- (5)
- (6)

### 2.2. VMD

*k*eigenmode state functions with constrained bandwidth, and subsequently minimize the cumulative bandwidth estimates across all modes, to obtain the corresponding modal component signal and related parameters. The VMD variational constraint model is as follows:where and correspond to the decomposed IMF modes and their corresponding center frequencies, respectively. is the Dirac function,

*k*is the number of modes,

*f*is the original signal, is the convolution operator, and is the gradient operation. is the spectrum after the Hilbert transform, which is multiplied by the exponential term to adjust the estimated values of , and then the spectrum of modes is integrated into the basic frequency band. If the optimal solution to the above problem is required, the constrained variational problem needs to be transformed into an unconstrained variational problem for a solution. Therefore, the quadratic penalty factor and the Lagrange multiplication operator are introduced to obtain the following expression of the unconstrained variational problem:

VMD decomposition steps are as follows:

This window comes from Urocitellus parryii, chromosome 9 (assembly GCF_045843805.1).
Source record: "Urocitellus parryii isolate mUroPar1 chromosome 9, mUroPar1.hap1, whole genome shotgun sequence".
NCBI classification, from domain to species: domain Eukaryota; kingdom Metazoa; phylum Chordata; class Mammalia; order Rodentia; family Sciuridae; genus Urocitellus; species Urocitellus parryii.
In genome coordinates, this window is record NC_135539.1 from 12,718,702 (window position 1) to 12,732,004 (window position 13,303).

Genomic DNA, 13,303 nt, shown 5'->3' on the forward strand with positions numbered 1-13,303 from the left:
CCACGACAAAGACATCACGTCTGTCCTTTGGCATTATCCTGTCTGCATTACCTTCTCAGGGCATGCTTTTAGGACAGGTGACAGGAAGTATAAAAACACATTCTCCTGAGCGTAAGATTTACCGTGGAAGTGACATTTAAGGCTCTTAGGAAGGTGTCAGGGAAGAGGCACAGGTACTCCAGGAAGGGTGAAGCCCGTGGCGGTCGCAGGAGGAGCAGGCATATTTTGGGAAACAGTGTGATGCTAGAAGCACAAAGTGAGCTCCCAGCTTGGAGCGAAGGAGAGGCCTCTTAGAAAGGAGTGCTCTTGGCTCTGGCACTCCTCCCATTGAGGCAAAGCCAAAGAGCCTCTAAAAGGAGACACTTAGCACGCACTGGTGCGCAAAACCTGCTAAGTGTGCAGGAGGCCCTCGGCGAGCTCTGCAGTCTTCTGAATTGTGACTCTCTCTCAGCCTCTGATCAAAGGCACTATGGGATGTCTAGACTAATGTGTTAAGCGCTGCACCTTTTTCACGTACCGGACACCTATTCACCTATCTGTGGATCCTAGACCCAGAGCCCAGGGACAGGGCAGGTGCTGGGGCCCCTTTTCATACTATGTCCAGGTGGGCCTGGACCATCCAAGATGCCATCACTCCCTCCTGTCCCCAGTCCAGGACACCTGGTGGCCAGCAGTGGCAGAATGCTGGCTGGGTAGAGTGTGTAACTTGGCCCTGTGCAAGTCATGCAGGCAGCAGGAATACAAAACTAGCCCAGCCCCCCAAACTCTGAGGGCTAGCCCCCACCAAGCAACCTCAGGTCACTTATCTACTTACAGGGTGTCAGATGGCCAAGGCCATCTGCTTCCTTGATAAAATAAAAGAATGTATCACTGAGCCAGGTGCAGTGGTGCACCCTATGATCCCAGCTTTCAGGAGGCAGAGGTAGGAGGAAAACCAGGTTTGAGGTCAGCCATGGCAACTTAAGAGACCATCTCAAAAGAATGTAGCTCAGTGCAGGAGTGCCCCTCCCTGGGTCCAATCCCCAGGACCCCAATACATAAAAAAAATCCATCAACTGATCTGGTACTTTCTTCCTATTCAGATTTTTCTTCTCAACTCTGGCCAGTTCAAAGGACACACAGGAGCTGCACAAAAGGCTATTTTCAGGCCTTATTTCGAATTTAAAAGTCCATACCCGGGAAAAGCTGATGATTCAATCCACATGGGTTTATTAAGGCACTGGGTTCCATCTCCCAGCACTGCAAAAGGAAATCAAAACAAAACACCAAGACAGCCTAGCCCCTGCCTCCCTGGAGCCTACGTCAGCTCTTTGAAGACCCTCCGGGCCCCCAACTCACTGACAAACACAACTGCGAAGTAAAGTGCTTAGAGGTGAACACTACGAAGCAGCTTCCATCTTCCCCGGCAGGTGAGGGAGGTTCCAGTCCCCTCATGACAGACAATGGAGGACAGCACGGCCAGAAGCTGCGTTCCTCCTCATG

Then stop the iteration, otherwise return to (2).

In the above equation, , , and are the Fourier transforms corresponding to , , and , respectively.

### 2.3. BES

BES is a metaheuristic algorithm introduced by Alsattar *et al.* (2020), drawing inspiration from the search and hunting patterns of eagles. The algorithm comprises three main stages: selecting search space, searching space prey, and diving to capture prey. During the optimization process, each eagle represents a feasible solution to the problem, and the optimal solution is determined by iterating and updating the solution set at each stage until the iteration process concludes.

#### Select search space

*r*is a random number between [0,1]; is the average position of all eagles; and represents the current position of the

*i*-th eagle.

#### Search space prey stage

*a*is the control spiral flight angle parameter and the value range is [5,10];

*R*is the parameter of the number of control spiral flight turns, with a value range of [0.5,2]; is the polar angle of the spiral equation; is the polar diameter of the spiral equation; and are polar coordinates of eagles; the value range is [−1,1]; and represents the

*i-*th eagle's next update position.

#### Dive to catch prey

### CABES